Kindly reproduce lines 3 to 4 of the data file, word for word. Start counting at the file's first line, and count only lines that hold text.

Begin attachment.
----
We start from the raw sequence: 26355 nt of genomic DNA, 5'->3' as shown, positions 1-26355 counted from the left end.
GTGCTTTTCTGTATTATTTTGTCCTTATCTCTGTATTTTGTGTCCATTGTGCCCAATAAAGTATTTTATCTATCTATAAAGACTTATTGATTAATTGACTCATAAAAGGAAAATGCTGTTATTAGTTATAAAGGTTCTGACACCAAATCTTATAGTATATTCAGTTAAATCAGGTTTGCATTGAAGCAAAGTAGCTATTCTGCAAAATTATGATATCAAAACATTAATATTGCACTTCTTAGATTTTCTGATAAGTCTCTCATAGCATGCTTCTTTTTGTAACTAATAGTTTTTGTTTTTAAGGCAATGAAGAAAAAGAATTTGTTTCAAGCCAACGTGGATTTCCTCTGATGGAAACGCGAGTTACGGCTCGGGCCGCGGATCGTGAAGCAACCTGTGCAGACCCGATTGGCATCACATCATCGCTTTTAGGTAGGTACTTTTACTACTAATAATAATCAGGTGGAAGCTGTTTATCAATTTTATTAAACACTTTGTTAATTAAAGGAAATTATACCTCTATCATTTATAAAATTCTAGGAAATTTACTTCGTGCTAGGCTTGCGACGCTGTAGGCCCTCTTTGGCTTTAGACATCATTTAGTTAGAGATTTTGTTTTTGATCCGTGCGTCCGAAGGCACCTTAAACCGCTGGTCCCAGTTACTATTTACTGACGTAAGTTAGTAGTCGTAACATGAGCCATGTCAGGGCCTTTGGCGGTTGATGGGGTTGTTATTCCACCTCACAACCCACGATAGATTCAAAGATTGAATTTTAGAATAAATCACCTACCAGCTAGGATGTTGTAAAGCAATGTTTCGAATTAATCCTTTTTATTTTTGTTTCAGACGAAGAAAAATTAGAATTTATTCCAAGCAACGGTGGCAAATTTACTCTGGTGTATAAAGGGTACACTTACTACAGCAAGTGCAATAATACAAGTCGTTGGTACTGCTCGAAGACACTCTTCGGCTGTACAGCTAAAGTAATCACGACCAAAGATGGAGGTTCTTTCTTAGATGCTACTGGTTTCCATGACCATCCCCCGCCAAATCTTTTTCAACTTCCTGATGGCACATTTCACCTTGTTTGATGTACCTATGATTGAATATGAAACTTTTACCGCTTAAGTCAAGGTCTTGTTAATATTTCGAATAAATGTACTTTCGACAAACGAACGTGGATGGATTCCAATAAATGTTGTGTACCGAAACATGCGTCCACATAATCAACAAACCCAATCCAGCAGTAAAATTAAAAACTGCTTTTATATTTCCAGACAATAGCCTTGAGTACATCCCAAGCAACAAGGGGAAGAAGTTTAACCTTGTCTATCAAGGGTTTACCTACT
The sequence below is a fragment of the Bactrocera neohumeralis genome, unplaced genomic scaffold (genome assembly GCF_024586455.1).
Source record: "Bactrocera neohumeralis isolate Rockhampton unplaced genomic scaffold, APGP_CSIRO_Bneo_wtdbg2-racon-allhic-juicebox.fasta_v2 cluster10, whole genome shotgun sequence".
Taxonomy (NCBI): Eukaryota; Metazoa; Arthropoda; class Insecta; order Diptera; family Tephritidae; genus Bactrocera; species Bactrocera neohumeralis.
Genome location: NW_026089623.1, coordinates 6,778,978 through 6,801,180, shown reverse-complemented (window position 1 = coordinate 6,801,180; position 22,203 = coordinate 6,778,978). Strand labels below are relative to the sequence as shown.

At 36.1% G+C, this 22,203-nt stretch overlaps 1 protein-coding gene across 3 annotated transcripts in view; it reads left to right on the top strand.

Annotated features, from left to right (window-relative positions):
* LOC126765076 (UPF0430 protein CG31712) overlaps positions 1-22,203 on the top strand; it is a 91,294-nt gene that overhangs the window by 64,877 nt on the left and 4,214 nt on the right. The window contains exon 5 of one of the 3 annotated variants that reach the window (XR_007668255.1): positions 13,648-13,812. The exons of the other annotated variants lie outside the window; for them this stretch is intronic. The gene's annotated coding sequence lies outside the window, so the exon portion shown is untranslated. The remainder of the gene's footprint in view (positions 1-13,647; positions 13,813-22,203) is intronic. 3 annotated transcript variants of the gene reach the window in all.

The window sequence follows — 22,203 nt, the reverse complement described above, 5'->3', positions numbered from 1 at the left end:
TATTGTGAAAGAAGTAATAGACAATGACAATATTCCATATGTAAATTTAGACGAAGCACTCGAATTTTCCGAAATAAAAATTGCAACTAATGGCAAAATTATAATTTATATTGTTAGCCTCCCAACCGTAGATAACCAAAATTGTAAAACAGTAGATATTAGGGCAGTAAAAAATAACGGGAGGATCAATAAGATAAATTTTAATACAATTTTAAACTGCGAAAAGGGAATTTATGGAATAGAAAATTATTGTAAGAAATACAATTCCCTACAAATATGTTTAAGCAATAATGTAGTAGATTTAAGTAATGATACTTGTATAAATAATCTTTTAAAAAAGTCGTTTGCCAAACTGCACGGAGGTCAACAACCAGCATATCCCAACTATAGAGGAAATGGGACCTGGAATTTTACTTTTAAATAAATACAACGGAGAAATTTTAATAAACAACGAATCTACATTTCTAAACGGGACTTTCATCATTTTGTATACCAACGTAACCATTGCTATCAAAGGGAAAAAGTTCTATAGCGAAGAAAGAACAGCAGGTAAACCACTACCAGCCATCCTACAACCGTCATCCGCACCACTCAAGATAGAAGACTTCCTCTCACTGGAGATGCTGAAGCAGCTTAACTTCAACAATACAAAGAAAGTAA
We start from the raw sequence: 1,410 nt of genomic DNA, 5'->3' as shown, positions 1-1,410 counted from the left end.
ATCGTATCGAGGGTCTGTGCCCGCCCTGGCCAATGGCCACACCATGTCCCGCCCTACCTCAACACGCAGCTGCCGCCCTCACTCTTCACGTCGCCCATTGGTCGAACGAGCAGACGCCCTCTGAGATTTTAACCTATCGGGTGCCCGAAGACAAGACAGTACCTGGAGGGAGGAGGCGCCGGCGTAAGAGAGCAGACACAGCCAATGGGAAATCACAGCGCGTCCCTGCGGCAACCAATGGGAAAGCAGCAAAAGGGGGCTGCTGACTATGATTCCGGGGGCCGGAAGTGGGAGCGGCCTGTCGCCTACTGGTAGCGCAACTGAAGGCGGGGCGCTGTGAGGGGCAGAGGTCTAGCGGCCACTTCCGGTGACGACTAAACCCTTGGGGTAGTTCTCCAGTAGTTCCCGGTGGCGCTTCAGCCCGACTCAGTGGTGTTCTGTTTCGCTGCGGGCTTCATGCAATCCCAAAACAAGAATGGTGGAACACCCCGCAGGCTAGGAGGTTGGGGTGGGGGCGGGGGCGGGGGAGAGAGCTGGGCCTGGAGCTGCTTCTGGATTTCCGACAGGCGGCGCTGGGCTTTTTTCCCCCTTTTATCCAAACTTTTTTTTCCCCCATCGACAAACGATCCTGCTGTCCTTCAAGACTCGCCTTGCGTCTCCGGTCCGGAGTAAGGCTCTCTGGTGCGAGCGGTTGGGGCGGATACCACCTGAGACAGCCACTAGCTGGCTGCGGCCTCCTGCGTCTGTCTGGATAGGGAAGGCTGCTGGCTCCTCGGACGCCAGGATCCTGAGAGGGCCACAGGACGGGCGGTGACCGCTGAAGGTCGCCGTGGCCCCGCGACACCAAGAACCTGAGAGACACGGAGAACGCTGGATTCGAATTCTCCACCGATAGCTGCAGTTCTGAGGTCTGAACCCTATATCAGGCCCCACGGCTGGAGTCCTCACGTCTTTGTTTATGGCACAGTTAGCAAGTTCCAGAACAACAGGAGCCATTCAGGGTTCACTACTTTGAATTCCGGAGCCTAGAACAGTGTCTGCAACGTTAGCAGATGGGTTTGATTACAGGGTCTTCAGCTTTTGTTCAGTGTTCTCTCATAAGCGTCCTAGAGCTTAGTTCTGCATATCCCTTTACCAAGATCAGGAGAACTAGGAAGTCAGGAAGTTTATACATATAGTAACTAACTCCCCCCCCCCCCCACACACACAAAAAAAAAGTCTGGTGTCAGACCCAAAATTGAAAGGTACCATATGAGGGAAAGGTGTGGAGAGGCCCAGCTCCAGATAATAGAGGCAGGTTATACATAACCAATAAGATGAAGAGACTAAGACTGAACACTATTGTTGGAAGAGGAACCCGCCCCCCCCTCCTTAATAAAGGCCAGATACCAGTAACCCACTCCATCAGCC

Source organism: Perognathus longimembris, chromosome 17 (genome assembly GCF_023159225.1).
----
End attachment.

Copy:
The sequence below is a fragment of the Bactrocera neohumeralis genome, unplaced genomic scaffold (genome assembly GCF_024586455.1).
Source record: "Bactrocera neohumeralis isolate Rockhampton unplaced genomic scaffold, APGP_CSIRO_Bneo_wtdbg2-racon-allhic-juicebox.fasta_v2 cluster10, whole genome shotgun sequence".